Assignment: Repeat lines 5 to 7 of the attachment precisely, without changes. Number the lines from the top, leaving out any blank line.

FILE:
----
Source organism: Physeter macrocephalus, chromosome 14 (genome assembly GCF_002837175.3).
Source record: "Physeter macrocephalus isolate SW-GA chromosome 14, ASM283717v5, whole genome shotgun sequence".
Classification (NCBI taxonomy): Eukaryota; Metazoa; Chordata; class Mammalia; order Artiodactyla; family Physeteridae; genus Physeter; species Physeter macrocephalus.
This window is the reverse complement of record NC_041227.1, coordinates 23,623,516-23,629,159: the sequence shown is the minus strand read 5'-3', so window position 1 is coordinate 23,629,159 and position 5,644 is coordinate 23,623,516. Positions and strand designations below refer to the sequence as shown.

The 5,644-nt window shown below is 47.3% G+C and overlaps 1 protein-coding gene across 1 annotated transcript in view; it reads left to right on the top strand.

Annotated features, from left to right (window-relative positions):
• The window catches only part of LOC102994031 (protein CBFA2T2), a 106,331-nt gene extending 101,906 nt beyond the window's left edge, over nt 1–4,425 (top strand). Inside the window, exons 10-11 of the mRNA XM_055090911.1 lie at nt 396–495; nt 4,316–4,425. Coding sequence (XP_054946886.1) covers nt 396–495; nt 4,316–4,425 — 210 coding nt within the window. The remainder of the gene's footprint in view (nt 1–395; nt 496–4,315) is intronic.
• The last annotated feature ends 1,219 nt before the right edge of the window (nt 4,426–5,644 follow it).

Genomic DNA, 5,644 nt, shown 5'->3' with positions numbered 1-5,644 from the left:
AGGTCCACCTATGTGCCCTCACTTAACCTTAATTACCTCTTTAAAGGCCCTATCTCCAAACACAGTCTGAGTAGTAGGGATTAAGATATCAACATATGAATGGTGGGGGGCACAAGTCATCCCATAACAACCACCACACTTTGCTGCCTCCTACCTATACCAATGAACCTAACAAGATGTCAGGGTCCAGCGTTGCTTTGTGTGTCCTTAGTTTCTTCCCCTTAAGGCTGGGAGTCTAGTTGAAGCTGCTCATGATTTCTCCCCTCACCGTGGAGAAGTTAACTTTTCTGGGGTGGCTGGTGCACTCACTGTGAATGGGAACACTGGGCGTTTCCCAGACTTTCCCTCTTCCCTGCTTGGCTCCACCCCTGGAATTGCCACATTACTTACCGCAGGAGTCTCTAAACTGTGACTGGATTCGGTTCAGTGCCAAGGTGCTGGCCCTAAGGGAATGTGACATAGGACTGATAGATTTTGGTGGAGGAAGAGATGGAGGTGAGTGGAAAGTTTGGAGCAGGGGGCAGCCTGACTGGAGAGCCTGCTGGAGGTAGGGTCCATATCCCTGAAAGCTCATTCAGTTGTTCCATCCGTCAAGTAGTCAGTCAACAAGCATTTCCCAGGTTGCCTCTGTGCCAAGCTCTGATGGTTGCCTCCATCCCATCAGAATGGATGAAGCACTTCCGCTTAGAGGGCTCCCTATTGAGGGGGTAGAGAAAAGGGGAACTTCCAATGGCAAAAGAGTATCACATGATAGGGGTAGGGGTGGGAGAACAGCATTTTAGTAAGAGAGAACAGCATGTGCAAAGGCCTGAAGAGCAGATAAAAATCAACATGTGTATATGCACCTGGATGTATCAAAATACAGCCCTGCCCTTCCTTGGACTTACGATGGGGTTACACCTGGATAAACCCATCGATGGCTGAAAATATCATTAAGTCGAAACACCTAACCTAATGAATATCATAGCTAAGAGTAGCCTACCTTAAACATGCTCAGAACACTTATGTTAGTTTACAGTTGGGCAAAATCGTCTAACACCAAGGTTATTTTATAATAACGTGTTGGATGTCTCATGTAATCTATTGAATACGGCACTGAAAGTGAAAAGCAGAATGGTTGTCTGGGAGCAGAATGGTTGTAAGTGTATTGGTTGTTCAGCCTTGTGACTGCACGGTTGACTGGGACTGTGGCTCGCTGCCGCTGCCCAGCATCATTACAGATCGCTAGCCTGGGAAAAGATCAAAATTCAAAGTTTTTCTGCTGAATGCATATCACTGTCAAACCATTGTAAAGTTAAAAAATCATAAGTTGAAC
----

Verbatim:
The 5,644-nt window shown below is 47.3% G+C and overlaps 1 protein-coding gene across 1 annotated transcript in view; it reads left to right on the top strand.

Annotated features, from left to right (window-relative positions):
• The window catches only part of LOC102994031 (protein CBFA2T2), a 106,331-nt gene extending 101,906 nt beyond the window's left edge, over nt 1–4,425 (top strand). Inside the window, exons 10-11 of the mRNA XM_055090911.1 lie at nt 396–495; nt 4,316–4,425. Coding sequence (XP_054946886.1) covers nt 396–495; nt 4,316–4,425 — 210 coding nt within the window. The remainder of the gene's footprint in view (nt 1–395; nt 496–4,315) is intronic.